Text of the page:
will miss the good time and voting. Don't forget about Mike Page's
Cooperative Charting Cruise on Saturday, 17 November. This will
be a very well planned outing that should be fun and educational
for all who participate. You don't have to have a boat since
crew persons for many responsibilities will be needed.
NOVEMBER MEMBERSHIP MEETING
Make plans NOW for the upcoming Change of Watch on 8 December
for reflections of the past, promises of the new, and lessons
learned to be used to create a brighter 2002 for Charleston Power
Before I close - Please let me say THANK YOU to everyone who
had anything to do with the District 26 Conference and Change
of Watch. What do you say to a group of people who come together,
create a plan, implement the plan and come up with a program reaching
a level of success that will not soon be equaled by anyone. Heartfelt
congratulations to all involved.
Thank you all for a wonderful year, Vince and Loretta.
First I want to thank all the
members who have been so supportive of my efforts to try some
new ideas for meetings and programs. I am grateful for your appreciation
and kind words. I'm confident the next meetings chair will take
us to new levels of creativity.
Our November meeting is the Annual Meeting and Elections for
the squadron. To keep the focus on the serious work to be done,
we'll have dessert only. Please bring your favorite dessert, with
a serving utensil, and prepare to forget the diet for one evening!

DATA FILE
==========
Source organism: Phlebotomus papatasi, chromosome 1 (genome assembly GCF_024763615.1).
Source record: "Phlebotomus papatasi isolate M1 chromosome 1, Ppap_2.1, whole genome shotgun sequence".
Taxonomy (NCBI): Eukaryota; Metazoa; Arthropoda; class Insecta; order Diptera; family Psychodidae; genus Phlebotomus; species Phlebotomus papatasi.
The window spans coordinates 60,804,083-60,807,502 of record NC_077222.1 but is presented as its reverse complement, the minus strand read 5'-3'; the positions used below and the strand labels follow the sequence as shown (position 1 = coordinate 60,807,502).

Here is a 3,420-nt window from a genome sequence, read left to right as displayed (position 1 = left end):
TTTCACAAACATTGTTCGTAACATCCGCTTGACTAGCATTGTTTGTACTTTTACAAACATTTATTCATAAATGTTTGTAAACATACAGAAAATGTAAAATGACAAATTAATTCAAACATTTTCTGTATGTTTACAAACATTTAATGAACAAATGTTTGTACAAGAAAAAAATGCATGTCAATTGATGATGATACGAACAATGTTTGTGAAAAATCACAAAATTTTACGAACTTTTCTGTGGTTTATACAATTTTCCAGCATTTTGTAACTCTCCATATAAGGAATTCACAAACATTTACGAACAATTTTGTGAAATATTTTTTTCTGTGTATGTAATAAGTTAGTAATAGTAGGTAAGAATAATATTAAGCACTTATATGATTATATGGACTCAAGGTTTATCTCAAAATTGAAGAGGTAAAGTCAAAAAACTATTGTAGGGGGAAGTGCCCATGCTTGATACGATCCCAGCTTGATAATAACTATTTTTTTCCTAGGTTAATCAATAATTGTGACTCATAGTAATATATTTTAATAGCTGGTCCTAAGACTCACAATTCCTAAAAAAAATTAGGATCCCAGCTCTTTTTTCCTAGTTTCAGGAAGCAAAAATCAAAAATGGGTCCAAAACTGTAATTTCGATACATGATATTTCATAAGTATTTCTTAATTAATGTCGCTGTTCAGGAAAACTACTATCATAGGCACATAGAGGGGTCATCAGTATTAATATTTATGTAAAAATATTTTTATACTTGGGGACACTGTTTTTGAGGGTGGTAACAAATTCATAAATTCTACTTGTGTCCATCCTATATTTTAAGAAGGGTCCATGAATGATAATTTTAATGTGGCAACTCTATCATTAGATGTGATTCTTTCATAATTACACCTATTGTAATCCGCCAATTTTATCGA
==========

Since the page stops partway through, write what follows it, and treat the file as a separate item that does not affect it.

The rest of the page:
Service of dessert will begin at 1930. Coffee will be available.
17 NOVEMBER: MARK!
25 Members Have Signed on
For the 2001 CPS Adopt-a-Chart
Cooperative Charting Cruise!
"Mark!" is the timekeeper's
call to the observer to record depth of a bottom reading during
a cooperative charting exercise. The boat captain holds a predetermined
course and speed. An observer reads depths, either electronically
or by lead line. And the recorder notes on a soundings chart the
time and depth of each reading. This is the essence of charting
depths in navigable waters as a part of our commitment to NOAA
to assist in keeping nautical charts up-to-date.
All of us want to contribute to our community and the boating
fraternity. I feel that participation in Cooperative Charting
is one of the greatest opportunities we have to make a difference.
Not only do we get to practice what we have learned in our courses,
our efforts are as a team of people who have taken the power squadron
oath to promote safety on the water.
The cooperative charting weekend will begin with a captains'
meeting at headquarters at 1800 on 16 November 2001. Captains
will be given packages that contain a chart section they and their